PM affirms India’s ‘strategic autonomy’

Asks big powers not to return to rivalry

June 01, 2018 11:30 pm | Updated June 02, 2018 04:35 pm IST - NEW DELHI

 Narendra Modi speaks 
at ‘Shangri-La Dialogue’ 
in Singapore.

Narendra Modi speaks at ‘Shangri-La Dialogue’ in Singapore.

India’s principle of “strategic autonomy” remains strong, Prime Minister Narendra Modi said, drawing an equivalence in ties with Russia, the U.S. and China and cautioning against a “return to the age of great power rivalries,” at a conference in Singapore on Friday.

In his keynote address at the ‘Shangri-La Dialogue,’ organised by London-based think-tank IISS and hosted by Singapore, he also called the relationship with China a “multi-layered” one, as he drew out his seven-point vision for the Indo-Pacific region (Indian Ocean and Pacific Ocean).

The speech by Mr. Modi, the first Indian Prime Minister to have accepted an invitation to address the Shangri-La dialogue, which draws Defence Ministers from the Asia-Pacific region each year, was awaited with much anticipation due to the timing of the conference. In the past year, India has increased its engagement with the ASEAN region, joined a quadrilateral grouping with the U.S., Japan and Australia for the Indo-Pacific, as well as reached out to China and Russia and will join the SCO grouping this month.

Amid India’s varied strategic moves, as well as the flux in the region, Mr. Modi’s speech was expected to clarify India’s position on the “Indo-Pacific” strategy which is often seen as a platform to contain China’s moves in the South China Sea.

However, Mr. Modi denied the Indo-Pacific was part of a strategy and called it a “natural” geographical region, placing the 10 countries of South East Asia (ASEAN) at the centre of the forum.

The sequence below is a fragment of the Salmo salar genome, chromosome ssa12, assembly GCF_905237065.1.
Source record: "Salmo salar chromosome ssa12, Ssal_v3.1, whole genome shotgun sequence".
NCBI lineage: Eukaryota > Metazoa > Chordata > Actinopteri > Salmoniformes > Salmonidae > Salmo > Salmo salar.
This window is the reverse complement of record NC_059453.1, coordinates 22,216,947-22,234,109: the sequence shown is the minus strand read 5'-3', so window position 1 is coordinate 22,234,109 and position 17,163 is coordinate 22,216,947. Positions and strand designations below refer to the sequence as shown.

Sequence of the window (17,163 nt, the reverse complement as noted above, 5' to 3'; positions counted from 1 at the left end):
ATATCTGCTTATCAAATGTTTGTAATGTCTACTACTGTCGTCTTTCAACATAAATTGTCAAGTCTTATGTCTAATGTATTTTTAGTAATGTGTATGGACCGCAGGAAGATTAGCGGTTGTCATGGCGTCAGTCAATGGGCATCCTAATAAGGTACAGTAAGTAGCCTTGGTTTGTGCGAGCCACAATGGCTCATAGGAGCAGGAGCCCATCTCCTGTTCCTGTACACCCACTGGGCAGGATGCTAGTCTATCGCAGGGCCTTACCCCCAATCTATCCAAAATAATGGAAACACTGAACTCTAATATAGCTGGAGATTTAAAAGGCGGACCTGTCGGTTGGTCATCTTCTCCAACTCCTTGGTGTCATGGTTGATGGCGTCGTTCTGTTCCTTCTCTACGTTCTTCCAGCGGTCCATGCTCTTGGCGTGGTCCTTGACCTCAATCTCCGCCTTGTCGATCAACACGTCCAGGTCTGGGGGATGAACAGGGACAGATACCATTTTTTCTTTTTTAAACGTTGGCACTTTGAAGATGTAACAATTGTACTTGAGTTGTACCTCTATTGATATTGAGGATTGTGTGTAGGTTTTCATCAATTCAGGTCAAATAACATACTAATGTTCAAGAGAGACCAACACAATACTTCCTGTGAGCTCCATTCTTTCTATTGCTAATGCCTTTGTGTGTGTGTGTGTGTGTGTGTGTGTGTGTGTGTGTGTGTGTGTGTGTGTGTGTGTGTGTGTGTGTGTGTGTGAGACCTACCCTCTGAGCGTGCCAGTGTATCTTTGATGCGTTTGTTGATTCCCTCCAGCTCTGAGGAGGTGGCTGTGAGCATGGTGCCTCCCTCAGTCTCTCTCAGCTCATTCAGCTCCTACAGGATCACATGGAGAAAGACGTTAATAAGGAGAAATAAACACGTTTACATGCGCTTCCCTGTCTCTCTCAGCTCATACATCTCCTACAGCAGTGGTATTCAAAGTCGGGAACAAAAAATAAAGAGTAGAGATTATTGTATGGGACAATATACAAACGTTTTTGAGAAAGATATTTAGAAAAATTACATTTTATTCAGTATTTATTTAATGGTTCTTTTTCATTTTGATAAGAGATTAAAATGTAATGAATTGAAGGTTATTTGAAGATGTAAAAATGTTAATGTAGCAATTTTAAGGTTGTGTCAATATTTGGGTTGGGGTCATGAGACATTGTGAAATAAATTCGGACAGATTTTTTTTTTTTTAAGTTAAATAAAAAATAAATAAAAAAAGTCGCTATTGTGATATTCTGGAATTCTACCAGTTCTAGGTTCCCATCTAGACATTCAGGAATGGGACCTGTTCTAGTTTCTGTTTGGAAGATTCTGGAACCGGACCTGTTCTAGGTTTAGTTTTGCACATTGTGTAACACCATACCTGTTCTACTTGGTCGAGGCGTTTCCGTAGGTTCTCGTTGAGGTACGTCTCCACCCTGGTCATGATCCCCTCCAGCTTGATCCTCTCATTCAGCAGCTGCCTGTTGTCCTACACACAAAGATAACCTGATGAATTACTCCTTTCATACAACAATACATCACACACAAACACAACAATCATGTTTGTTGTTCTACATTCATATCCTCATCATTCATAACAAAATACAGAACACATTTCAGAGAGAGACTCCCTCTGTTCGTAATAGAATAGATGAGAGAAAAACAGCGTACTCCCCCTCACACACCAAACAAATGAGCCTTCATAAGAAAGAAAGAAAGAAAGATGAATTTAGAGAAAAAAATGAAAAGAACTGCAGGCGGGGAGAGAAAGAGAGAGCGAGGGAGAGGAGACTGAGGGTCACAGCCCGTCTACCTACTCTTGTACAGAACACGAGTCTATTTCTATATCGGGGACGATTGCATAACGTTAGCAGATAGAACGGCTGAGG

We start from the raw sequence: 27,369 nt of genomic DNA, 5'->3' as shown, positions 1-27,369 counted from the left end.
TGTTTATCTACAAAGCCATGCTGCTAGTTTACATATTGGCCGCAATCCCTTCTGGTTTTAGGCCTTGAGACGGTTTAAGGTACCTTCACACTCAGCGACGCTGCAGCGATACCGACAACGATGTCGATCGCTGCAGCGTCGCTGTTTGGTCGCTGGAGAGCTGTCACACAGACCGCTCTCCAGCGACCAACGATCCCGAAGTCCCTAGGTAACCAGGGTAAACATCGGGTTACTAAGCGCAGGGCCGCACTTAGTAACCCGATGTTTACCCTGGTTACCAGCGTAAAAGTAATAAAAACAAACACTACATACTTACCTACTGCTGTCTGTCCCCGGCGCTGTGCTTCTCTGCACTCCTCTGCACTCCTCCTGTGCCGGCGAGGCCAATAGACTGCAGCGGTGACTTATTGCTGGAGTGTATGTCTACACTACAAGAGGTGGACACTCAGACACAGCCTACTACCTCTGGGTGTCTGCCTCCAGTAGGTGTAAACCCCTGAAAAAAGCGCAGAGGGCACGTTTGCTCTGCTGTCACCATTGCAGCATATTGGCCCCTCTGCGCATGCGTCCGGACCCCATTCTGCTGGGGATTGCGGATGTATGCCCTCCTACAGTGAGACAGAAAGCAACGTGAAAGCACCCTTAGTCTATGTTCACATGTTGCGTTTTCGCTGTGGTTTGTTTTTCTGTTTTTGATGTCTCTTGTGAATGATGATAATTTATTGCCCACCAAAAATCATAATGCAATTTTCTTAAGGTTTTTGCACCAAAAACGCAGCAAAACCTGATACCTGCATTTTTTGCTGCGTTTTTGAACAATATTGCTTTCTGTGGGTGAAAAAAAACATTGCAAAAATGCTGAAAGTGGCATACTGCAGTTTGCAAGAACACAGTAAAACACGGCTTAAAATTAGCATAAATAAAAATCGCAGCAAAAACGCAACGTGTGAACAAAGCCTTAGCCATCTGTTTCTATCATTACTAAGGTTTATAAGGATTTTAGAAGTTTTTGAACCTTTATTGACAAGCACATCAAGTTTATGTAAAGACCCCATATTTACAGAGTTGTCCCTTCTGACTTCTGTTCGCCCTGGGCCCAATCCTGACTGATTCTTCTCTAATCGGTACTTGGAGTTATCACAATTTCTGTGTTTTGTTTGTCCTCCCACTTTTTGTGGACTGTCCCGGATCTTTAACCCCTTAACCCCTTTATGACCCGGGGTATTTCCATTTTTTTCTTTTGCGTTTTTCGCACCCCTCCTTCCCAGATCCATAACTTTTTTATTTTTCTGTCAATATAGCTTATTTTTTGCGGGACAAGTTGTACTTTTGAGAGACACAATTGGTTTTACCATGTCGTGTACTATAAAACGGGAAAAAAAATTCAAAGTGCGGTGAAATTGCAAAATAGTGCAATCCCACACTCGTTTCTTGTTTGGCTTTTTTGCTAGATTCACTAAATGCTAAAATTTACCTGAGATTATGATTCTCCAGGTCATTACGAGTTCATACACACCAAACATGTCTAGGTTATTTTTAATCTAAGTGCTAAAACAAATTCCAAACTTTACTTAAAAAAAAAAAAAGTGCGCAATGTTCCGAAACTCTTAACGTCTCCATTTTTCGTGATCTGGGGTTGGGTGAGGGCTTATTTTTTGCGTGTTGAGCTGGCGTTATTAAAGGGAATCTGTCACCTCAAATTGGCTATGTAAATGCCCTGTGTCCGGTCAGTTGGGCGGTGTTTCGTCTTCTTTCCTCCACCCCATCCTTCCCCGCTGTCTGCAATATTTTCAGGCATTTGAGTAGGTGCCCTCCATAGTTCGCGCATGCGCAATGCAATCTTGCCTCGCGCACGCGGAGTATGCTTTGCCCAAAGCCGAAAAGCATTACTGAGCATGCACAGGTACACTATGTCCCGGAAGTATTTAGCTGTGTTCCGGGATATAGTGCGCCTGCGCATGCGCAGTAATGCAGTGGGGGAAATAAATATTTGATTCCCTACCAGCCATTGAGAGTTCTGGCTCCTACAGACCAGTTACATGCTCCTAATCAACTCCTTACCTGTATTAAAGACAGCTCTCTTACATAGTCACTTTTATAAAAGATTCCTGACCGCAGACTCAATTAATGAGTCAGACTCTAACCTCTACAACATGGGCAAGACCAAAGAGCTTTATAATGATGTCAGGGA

“India does not see the Indo-Pacific Region as a strategy or as a club of limited members. Nor as a grouping that seeks to dominate. And by no means do we consider it as directed against any country,” Mr. Modi said.

Referring specifically to relations between India and Russia, U.S., and China separately, Mr. Modi made it clear that he believed India, like Singapore didn’t stand “behind one power or the other.” “No other relationship of India has as many layers as our relations with China…We have displayed maturity and wisdom in managing issues and ensuring a peaceful border,” he said about relations with Beijing.

Mr. Modi’s words were significant, days before another visit to China’s Qingdao city to attend the SCO summit, a visit which comes a few weeks after he travelled to Wuhan to meet President Xi Jinping.

“President Putin and I shared our views on the need for a strong multi-polar world order for dealing with the challenges of our times” said Mr. Modi, referring to his meeting with the Russian President in Sochi last month. “At the same time, India’s global strategic partnership with the United States has overcome the hesitations of history and continues to deepen across the extraordinary breadth of our relationship,” he added.

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